‘Bike the Gem’ attracts nearly 200 to preview half marathon course

 
A pink Hello Kitty bike named Glenda, along with some encouragement from mom and dad, was what 5-year-old Ava Monroe said helped her ride nine miles of Bike the Gem throughout Flossmoor on July 13.
 
“I was tired out, but Mommy gave me some water,” Ava said.
 
Ava’s mom, Stephany Monroe, said she takes her daughter on family bike rides often, and they plan to cheer runners on from their Flossmoor home during the Hidden Gem Half Marathon Sept. 7. 
 
“(Bike the Gem) was amazing,” Stephany Monroe said. “I loved being able to see parts of Flossmoor that either we’ve only seen riding by in a car or never at all.”
 
The Monroe family was among about 180 people who rode bikes through the Chicago Area Runners Association-certified course that has been mapped out for the Hidden Gem Half Marathon.
 
Flossmoor police officers rode bikes along the course as well and directed traffic for riders to safely cross intersections.
 
The 13.1 mile ride began at 10 a.m. in front of Infant Jesus of Prague Church and was finished by about 11:30 a.m. Many cyclists stopped by the Flossmoor Station Brewery after the ride for a celebratory Hidden Gem Kolsch.
 
The drink debuted for Bike the Gem and will be available for runners after the half marathon. It will also be on tap at the brewery for the next few months.
 
Ryan Czaja, head brewer at Flossmoor Station, said the brew is a light, German ale with grapefruit puree added for a crisp, fruity flavor.
 
“They wanted to have something that each individual runner could get at the end of the race to have a little reward at the end,” Czaja said. “We came up with this creation together. It’s something that’s going to be enjoyable after you just sweat for two hours.”
 
Tom Dobrez, an organizer of the half marathon, said the collaboration was one way to use the race to highlight features of Flossmoor.
 
“The village is the hidden gem itself, but it’s made up of a number of gems, and this Flossmoor Station Brewery is one of them,” he said. “People don’t realize, this was a microbrew before microbrews were cool.”
 
Dobrez said July 13 was the “perfect day” for Bike the Gem, with sunny skies and a steady breeze present all morning.
 
Another plus was the “multigenerational” aspect of the bike ride, with riders ranging in age from small children accompanied by their parents to 75-year-olds, he said.
 
It also brought together lifelong Flossmoor residents with newcomers, and even those familiar with the village saw it from a different perspective.
 
“There were people saying, ‘Wow, I’ve never been down this street; this is a beautiful neighborhood,’” Dobrez said. “That’s really another part of this, exposing all the various burroughs and getting people excited to be here.”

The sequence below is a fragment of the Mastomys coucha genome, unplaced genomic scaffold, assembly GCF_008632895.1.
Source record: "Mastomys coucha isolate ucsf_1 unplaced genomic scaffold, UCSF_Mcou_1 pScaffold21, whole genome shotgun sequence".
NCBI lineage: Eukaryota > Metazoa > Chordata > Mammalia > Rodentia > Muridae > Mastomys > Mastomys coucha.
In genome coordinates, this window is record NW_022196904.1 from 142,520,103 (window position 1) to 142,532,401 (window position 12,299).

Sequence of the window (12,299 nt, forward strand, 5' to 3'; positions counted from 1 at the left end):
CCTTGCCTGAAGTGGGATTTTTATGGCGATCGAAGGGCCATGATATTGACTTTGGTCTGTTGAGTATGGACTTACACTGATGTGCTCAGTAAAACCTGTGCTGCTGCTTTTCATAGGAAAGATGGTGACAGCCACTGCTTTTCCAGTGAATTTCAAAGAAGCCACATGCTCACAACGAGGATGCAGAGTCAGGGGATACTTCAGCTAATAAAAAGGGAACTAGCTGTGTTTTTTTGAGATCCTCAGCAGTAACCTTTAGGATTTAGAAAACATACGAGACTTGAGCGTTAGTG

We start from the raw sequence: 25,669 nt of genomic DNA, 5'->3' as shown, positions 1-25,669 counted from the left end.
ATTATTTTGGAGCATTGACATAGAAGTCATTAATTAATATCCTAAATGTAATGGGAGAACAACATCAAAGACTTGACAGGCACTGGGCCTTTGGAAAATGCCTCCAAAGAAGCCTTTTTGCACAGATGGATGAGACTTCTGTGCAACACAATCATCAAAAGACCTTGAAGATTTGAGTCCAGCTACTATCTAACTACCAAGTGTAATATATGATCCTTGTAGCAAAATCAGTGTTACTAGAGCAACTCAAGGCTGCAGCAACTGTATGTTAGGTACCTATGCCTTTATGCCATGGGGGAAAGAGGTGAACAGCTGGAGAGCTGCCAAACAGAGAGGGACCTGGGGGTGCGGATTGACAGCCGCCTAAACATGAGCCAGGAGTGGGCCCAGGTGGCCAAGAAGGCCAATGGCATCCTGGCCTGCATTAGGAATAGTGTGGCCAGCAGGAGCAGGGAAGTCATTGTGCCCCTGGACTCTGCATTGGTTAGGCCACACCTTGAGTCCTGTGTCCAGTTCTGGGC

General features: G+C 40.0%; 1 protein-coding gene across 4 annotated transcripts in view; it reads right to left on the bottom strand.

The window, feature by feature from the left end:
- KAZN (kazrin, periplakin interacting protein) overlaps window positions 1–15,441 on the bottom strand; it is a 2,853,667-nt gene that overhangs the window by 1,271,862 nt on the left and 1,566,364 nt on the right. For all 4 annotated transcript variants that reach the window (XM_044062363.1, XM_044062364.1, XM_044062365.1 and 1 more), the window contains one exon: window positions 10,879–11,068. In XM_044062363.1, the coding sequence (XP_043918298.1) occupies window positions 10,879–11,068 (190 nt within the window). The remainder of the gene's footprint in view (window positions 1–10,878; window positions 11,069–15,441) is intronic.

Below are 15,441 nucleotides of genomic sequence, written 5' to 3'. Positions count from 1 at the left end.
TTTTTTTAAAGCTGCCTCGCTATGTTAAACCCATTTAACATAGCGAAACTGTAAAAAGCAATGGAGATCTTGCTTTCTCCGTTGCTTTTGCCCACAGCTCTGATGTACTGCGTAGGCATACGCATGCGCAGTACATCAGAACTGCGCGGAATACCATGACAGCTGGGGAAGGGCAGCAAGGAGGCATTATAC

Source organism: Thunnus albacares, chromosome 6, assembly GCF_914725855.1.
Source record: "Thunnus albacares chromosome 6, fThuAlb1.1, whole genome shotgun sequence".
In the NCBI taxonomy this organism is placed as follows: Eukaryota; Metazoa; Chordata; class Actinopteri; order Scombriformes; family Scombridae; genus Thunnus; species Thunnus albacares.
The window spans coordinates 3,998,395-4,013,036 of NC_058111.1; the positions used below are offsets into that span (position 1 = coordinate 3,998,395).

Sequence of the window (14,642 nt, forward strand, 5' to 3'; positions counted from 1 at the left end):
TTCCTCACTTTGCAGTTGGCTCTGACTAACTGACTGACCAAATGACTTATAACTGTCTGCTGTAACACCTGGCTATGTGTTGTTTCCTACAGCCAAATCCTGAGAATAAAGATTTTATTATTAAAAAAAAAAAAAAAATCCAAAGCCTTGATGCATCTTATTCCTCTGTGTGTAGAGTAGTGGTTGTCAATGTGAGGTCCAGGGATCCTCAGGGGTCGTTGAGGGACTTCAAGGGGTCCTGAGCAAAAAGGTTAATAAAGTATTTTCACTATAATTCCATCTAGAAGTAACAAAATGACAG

Dobrez said one of the goals of Bike the Gem was to test the route for potential issues that might have been overlooked.
 
Other than noting a few areas that could be improved, such as needing clearer path markers past the high school, the bike ride went off without a hitch, he said.
 
“It was pretty smooth sailing traffic-wise and keeping everybody in tune,” Dobrez said.
 
Informational community meetings are planned for 7 p.m. July 25 and Aug. 14 at the Flossmoor Library for residents who want to learn about road closures and other logistics.
 
About 300 people from 11 states have registered for the race so far, with only 30 percent of them being from the Homewood-Flossmoor area, Dobrez said.

“This race has already attracted people from all over Chicagoland, northern Indiana, New York, Colorado, Wisconsin, Alabama,” he said. “It’s pretty impressive.”
 
The goal is to register 300 to 500 people to participate in the race and have 200 people on hand as volunteers. 
 
Links to register or volunteer are available at www.hiddengemhalf.com.
 
Homewood resident Tamara Brantley said she rode Bike the Gem so she could check out the course before she runs it in September. 
 
She said viewing the houses and landscaping along the route was her favorite part.
 
“I got a chance to see Flossmoor like I’ve never seen it before,” she said. “I’ve never seen that side of Flossmoor.”
 
Brantley has been running for about seven years and said the best advice she could give someone considering the half marathon would be to “start and finish.”
 
“Don’t worry about time; don’t worry about, ‘Can I finish?,’” she said. “Even if you have to crawl across, just finish. Train for it, but just have fun.”
 
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